The second was harder to spot, although it is also close to the road because it is pretty small and there’s much less of it left – just the spine of the hull and some rusty engine parts. The South West Sea, wrecked in 1976. It is located approximately 160km north of the Zeila, on the C34 road. By the way, if you’re a shipwreck-hunter and want the coordinates, drop me a message.
10. Cape Cross Seal Reserve
I kept changing my mind about whether to include Cape Cross as one of the ways to enjoy the Namib Desert – but it is one of the main things you can do in the Skeleton Coast National Park, and it is fascinating, so let’s keep it in.
It is very impressive: a natural colony of seals numbering up to 100,000. You can get pretty close to them via a raised wooden walkway with a fence and the sight is amazing – seals as far as you can see, and more in the sea, braving the ferocious waves. Seals are wonderful animals: so agile in the water and comically lumbering on land.
They also smell bad. And they make a lot of noise. Growling, barking and crying. And when there are 100,000 of them in close quarters, the stench and the racket are overwhelming. It is like nothing I’ve ever witnessed before or since.
But it is a phenomenal thing to see a colony this big, so this place makes the list. My top tip is to bring a scarf to wrap around your nose and mouth a few times. A standard Covid face mask won’t cut it!
If you’re driving the C34, Cape Cross is about 60km north of Henties Bay and costs N$150 per adult and $N50 per car entry.
11. Flying over the Namib
OK, my final item is, in my opinion, the most breath-taking way you can explore the Namib Desert. Taking a scenic flight over Namibia is the most exhilarating thing I’ve done in all my travels around the world.
Any kind of scenic flight is expensive – but if you do have the funds, I don’t think you’ll regret spending them on this. Namibia is stunning from the ground – but spectacular and breath-taking from the air.
I flew with Pleasure Flights & Safaris. There are different routes you can take, some for half a day – and I opted for the ‘Ultimate South’ option, which takes in the Sossusvlei, Fish River Canyon and the Sperrgebiet, stopping for fuel and lunch in Luderitz, where you can visit Kolmanskop. After lunch, the route takes you along the coast where you’ll see shipwrecks and the stunning, fluid coastal dunes.
Before I went to Namibia I’d been obsessed with the vast Namib sand sea, with its huge snaking sand dunes – and it was so exciting to see it from the air with my own eyes. I took so many photos (top tip: these planes are tiny, so it’s actually easier to take photos with a phone – all these photos from the plane were taken with an iPhone 8). If you like these images, check out my photo tour of Namibia from the air.
So that’s my list of the best ways to experience and explore the beguiling Namib Desert. As well as having a spectacular desert, Namibia is also one of the best places for safari in Africa and it is spectacular for road trips. The very last thing is to include some general practical info on Namibia.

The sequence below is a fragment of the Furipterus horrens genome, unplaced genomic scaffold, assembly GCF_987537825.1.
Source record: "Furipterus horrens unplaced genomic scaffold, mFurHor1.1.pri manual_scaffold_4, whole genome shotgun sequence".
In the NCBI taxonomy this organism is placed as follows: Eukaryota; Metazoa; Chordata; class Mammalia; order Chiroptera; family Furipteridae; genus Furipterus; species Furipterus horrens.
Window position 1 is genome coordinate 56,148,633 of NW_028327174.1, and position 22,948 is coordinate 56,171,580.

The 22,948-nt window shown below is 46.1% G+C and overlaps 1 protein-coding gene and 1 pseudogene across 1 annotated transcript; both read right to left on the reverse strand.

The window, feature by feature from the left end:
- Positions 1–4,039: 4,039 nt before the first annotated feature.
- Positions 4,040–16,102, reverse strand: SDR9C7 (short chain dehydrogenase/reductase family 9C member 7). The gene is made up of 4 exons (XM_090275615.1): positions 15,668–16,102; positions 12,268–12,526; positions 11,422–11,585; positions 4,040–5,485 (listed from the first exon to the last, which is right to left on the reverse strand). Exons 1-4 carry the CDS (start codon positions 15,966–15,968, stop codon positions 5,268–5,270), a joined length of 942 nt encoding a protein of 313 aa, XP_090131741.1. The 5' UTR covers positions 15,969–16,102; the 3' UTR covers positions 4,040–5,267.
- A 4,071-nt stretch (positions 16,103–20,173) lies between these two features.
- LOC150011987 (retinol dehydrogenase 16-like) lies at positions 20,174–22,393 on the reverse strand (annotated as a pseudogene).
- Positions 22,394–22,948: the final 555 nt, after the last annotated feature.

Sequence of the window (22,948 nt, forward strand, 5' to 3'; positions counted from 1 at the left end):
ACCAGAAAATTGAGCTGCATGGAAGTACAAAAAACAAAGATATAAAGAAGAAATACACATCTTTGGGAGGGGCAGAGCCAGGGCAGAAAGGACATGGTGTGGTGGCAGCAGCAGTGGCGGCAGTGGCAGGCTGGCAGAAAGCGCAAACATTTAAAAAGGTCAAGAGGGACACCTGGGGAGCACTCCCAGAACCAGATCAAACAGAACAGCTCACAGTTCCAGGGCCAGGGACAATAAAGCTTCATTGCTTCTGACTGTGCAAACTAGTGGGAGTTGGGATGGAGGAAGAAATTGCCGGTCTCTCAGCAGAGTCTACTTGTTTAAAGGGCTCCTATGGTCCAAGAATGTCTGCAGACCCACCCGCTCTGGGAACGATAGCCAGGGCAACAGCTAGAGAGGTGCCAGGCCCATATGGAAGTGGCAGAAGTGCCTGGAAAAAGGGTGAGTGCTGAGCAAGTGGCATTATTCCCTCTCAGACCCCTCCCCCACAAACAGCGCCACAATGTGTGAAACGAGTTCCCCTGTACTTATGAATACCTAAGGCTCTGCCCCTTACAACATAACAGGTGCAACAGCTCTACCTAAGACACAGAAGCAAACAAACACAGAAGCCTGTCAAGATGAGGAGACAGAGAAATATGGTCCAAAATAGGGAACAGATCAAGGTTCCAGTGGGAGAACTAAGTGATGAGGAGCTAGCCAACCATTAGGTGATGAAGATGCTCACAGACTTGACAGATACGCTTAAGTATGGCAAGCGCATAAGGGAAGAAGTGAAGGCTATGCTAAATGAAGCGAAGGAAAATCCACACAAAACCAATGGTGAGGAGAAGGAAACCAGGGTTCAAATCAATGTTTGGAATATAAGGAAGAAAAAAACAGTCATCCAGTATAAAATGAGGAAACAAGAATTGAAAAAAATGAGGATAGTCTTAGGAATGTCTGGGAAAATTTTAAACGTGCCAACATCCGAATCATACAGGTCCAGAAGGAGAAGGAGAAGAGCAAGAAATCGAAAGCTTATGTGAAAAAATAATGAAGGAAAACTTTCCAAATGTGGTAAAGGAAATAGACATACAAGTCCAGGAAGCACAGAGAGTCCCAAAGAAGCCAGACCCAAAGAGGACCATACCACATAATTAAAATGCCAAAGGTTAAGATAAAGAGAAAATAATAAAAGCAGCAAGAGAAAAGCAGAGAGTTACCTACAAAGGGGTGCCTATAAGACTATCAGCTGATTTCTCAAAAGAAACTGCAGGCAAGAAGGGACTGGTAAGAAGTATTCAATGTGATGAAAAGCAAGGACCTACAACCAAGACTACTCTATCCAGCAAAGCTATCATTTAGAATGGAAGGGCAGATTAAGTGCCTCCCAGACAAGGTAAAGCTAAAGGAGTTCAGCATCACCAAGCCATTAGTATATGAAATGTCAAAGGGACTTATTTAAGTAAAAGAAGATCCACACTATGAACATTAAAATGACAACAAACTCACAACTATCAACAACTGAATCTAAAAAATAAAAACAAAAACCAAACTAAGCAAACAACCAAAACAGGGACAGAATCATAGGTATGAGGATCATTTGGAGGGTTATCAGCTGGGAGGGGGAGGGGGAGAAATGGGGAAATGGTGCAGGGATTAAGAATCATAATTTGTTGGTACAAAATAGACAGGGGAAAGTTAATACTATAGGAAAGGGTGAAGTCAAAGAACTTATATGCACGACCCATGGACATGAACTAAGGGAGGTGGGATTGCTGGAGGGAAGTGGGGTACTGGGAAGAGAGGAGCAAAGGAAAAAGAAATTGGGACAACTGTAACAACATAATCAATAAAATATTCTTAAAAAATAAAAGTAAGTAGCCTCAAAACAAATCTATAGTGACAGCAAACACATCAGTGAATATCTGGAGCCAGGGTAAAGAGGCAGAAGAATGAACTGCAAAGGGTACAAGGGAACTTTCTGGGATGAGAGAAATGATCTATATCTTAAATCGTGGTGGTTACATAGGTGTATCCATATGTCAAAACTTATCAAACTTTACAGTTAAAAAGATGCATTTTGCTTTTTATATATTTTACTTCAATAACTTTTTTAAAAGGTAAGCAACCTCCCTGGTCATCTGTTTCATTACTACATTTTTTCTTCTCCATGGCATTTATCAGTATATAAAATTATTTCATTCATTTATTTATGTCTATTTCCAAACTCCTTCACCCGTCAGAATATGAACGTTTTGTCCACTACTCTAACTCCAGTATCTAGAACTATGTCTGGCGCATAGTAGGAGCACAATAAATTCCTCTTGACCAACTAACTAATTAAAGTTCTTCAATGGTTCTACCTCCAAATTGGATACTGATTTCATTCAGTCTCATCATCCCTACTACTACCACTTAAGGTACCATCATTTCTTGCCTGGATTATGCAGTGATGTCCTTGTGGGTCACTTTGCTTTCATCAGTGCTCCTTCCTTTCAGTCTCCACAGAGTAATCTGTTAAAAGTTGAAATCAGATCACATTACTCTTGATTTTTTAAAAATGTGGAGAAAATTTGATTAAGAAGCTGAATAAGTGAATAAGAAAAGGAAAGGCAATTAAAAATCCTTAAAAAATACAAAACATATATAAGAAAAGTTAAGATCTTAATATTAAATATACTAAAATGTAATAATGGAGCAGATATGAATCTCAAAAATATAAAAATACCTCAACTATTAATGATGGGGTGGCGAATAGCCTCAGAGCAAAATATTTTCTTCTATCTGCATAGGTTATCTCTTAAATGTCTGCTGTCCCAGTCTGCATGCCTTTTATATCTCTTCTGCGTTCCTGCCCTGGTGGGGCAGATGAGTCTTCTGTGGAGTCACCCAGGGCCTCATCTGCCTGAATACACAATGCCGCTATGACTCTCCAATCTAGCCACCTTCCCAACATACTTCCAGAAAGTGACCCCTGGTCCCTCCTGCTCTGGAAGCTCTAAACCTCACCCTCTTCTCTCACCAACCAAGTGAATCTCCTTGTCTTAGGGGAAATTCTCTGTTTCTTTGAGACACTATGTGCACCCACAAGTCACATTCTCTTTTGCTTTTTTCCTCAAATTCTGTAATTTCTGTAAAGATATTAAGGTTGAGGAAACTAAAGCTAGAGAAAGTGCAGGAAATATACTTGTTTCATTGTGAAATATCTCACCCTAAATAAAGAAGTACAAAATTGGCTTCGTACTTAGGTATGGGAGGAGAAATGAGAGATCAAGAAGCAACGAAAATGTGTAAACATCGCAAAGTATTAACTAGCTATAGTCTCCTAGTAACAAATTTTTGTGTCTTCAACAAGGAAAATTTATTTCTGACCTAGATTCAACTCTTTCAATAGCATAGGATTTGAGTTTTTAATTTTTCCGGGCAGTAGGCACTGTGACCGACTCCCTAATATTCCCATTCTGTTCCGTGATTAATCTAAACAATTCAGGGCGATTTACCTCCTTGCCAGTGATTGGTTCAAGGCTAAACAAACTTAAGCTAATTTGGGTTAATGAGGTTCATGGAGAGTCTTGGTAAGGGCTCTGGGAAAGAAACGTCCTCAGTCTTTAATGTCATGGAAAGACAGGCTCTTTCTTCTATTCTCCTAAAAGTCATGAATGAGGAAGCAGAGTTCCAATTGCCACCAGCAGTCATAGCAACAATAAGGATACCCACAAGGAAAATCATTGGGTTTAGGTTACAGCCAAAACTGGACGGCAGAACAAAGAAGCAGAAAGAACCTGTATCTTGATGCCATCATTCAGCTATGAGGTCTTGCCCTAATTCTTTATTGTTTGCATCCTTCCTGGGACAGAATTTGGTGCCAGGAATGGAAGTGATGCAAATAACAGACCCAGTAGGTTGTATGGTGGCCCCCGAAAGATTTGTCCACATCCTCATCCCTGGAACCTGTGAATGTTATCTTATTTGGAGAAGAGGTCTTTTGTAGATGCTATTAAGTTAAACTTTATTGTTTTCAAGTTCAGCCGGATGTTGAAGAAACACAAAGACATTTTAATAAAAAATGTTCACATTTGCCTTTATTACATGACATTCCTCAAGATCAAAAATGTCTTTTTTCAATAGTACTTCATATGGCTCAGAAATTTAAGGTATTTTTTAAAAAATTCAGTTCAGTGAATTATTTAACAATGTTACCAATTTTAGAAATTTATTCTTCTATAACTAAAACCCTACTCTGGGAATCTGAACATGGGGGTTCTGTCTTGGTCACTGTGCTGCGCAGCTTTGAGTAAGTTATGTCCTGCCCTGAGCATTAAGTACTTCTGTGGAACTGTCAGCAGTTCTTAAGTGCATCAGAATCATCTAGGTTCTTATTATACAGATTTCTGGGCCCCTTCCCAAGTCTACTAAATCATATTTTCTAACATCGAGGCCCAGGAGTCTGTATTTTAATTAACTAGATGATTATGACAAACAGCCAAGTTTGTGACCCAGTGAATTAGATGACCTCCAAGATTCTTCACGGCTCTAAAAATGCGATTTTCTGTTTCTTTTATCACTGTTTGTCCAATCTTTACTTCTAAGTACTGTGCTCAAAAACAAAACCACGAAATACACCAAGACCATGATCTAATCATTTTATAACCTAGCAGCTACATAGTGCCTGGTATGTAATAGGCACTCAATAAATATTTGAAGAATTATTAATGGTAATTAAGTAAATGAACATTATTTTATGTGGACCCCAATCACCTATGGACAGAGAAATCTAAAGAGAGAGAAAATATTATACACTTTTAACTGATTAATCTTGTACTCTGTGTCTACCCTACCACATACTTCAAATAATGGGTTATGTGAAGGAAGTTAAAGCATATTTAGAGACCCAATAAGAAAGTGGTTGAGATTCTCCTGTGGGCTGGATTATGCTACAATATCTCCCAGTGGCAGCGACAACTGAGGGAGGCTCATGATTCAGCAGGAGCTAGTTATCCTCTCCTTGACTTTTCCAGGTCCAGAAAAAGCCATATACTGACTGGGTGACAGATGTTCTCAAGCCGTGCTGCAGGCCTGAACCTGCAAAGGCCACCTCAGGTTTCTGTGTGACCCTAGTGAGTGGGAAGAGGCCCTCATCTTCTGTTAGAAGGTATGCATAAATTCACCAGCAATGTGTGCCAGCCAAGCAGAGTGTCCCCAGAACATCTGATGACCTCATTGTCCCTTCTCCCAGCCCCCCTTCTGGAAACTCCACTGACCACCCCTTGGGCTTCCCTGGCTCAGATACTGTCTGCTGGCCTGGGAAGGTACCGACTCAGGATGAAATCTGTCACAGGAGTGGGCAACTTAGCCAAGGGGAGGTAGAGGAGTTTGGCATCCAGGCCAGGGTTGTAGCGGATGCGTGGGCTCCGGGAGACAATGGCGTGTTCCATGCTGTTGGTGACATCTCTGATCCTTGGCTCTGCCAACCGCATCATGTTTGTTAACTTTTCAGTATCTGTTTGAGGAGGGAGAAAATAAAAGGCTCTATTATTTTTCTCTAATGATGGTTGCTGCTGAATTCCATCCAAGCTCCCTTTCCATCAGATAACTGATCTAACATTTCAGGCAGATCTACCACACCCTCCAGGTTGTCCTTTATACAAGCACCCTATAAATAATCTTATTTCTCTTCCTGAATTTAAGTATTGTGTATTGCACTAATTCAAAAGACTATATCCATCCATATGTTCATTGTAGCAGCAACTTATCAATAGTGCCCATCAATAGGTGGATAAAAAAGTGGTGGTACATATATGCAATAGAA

When to visit Namibia
April to May and September to October are the best times to visit Namibia because they’re dry and warm. The dryness can make it easier to see wildlife as they gather at waterholes.
Namibia is wettest between December to February – and although it is unlikely to rain a lot, rain can cause localised floods.
What to pack for exploring the Namib Desert
- Walking boots. I wore Salomon boots, which I’d bought for the Inca trail, but were perfectly suitable for Namibia as well
- Loose cotton clothes that will help you stay cool on active, hot days – and in neutral colours, if you are also planning to go on a wildlife safari in Namibia
- Something warm for evenings, as the temperatures can drop a lot at night, especially if you do any night tours in open jeeps
- Sun hat & sunglasses
- Sun cream with a high SPF
- In addition, I found a cotton scarf very useful for a bit of extra sun protection and wind protection, variously (and for blocking out the smell of 100,000 seals)
- A good moisturiser and lip chapstick, as your skin may dry out
- Day pack for excursions
- Swimming costume – some lodges and dunes have pools, and you may welcome a dip in a pool after long days on the road or in the desert
- First aid kit
- Malaria tablets if you’re planning to visit the north of Namibia
- Camera with plenty of space or SD cards (120Mbs should be fast enough) to capture the beauty of this magnificent country.
- A zoom lens to capture wildlife – one going up to 200mm or 300mm will get you some great shots.
- Binoculars are also not a bad idea, for spotting wildlife from afar.
- Power bank for your phone if you do the all-day scenic flight – because you will take so many photos your phone battery will die!
Namibia started letting travellers into Namibia in September 2020, requiring them to register in advance and to show evidence of a recent negative test on arrival, according to the UK government website. Whether there are any restrictions about returning home from Namibia will depend on the rules in your own country.
For more info on the rules around Covid19 in Namibia, check out the Namibia Tourism site.
I hope this helps you if you’re considering a trip to Namibia!